I rest there in that quiet place, content. I am not squirming in anxious prayer, I am satisfied and still.

I've quickly grown attached to the habit of silence. It started as a discipline, but I find that I'm eager for it every morning. I rise earlier and earlier just so that I can have more time--for I'm learning that I don't just want to find the still waters, I want to soak in them.

Have you ever practiced the discipline of silence? Why or why not? Tell me about your experience. 

Tuesday, July 15, 2014

Are you more attached to the vessel or the treasure?

Dallas Willard never disappoints. He was an amazing theologian, author, and lover of God. I have been savoring his book, Renovation of the Heart: Putting on the Character of Christ, and today I reached the end. He finishes on a high point, talking about one of the most common problems of the Western church, which is a passion for the vessel rather than the treasure. Let me explain.

Photo Credit: Jordan Egli Photography
From the earliest days of the church, the treasure--the Gospel--has been delivered by means of  various vessels--or religious traditions. Even Jesus presented his message through the vessel of Judaism. And then the early church--where the people of God became unified based on creed rather than race--experienced a change of vessel. And from that time forward, through various times and cultures, numerous vessels have appeared. Some die out, other endure for centuries. Some cross borders, and other thrive only within certain people groups. All carry (or should carry) the same, priceless treasure.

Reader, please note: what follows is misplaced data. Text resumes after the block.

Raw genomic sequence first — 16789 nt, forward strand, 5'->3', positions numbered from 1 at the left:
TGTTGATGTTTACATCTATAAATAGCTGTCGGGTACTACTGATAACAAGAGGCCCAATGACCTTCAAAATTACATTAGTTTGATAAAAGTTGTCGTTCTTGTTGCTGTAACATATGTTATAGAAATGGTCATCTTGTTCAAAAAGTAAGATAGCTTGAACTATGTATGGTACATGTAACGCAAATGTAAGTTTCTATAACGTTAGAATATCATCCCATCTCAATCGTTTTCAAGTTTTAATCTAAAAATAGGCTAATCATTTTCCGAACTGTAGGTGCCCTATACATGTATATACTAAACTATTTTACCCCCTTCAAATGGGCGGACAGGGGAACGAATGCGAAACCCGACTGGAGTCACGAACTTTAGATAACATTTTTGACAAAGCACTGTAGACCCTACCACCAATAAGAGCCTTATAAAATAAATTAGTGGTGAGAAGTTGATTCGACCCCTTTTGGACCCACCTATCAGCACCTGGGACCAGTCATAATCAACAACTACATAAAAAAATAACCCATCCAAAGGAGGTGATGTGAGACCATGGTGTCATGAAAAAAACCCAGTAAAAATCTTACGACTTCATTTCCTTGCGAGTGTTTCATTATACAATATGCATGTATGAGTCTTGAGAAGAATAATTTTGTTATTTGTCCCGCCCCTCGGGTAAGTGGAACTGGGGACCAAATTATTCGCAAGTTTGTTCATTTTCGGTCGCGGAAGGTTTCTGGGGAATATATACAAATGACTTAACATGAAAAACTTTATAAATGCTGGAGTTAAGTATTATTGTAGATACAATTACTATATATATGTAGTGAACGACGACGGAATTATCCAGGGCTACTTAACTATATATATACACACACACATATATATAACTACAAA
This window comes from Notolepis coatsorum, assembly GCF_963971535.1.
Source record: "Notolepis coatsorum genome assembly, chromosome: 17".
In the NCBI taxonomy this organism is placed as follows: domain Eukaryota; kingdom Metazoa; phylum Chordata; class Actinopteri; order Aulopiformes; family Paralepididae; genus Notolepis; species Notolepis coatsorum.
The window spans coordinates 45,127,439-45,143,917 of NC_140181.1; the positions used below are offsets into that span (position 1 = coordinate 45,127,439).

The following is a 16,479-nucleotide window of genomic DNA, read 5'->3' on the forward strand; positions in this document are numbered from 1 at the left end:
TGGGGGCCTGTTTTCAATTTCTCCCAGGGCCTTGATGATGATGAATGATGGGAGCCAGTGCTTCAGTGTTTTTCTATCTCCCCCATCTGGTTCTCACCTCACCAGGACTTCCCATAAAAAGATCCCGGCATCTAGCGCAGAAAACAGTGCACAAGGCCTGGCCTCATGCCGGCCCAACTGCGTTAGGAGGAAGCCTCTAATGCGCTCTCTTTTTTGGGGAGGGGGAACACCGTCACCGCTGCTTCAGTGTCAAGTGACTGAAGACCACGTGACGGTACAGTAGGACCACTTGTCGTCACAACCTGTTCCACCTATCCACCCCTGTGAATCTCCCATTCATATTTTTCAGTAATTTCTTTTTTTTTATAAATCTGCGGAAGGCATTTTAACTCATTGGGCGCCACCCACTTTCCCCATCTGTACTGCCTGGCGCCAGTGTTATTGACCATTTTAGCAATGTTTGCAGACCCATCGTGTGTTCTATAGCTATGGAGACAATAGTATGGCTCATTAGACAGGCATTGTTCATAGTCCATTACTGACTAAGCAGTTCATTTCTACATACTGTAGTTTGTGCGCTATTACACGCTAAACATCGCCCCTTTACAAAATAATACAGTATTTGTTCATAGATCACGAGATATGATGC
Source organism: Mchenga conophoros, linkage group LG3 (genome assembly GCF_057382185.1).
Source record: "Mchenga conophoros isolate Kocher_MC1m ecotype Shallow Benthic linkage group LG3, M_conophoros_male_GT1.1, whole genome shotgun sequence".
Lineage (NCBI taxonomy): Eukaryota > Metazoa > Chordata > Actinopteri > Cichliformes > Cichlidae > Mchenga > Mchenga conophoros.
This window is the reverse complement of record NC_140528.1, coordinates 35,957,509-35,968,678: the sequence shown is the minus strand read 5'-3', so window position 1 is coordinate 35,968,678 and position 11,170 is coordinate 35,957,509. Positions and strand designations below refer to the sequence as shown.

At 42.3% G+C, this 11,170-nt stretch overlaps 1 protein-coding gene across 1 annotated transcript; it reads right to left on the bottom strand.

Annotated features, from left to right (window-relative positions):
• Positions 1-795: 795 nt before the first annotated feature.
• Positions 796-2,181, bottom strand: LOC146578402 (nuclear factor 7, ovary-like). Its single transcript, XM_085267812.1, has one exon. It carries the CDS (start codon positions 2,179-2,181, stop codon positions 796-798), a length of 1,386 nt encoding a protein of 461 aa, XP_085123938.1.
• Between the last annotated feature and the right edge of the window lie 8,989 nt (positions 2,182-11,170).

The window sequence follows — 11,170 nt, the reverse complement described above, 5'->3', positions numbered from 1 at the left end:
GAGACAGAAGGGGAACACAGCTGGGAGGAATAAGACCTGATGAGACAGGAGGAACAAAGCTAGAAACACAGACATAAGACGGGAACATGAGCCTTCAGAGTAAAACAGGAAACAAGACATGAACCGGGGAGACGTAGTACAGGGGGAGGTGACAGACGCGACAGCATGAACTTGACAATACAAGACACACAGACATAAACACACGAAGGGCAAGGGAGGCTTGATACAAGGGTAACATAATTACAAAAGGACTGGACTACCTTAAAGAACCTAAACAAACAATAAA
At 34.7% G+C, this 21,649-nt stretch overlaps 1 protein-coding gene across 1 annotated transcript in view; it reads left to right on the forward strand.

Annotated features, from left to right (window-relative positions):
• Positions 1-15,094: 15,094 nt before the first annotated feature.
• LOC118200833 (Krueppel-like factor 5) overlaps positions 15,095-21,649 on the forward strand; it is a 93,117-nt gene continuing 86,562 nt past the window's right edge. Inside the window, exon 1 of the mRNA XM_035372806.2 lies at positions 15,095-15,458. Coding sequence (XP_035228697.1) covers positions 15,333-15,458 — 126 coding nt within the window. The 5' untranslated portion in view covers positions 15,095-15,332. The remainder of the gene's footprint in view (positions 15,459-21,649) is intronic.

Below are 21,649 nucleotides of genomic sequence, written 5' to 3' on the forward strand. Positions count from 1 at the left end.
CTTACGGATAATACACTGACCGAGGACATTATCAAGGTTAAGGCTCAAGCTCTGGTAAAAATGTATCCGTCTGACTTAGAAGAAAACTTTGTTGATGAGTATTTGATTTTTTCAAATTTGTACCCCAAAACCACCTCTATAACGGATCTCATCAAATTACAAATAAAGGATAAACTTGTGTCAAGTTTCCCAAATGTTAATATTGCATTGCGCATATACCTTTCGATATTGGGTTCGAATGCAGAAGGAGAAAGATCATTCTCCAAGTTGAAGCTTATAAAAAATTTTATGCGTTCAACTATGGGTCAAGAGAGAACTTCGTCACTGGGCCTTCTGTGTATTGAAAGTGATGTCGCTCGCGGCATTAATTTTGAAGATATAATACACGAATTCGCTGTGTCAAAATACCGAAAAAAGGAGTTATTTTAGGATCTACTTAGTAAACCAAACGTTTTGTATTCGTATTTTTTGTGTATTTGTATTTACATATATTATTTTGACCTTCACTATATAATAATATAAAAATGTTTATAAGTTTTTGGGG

But eventually, we lose sight of the fact that there is a difference between the vessel and the treasure, and we begin to elevate the status of the vessel, we fall in love with the vessel, and finally, we begin to bicker and fight over the truth and value of the vessel, all the while losing sight of that original intent of the vessel--which was to reveal the glory of the treasure.

Photo Credit: Jordan Egli Photography
I first began to experience the reality of the tension back when we did our pre-field training. At one point we were given an assignment to determine which qualities were essential in order for an organization to be considered a church (a vessel). We were given a two-page list of characteristics that read something like this:
  • Baptism must be by immersion
  • Baptism is accomplished by a sprinkling of water
  • Infants should be baptized
  • Children may be baptized
  • Only adults can be baptized
  • Communion is shared every week
  • Communion is shared quarterly
  • Communion must consist of wafer and wine
  • Wine must not be used in communion
  • Communion can be taken by visitors
  • Children cannot take communion
  • Only people who have been baptized may take communion
  • Only people who have been baptized in our denomination may take communion
  • Only people baptized in our church may take communion
  • All members should tithe 10% of their gross income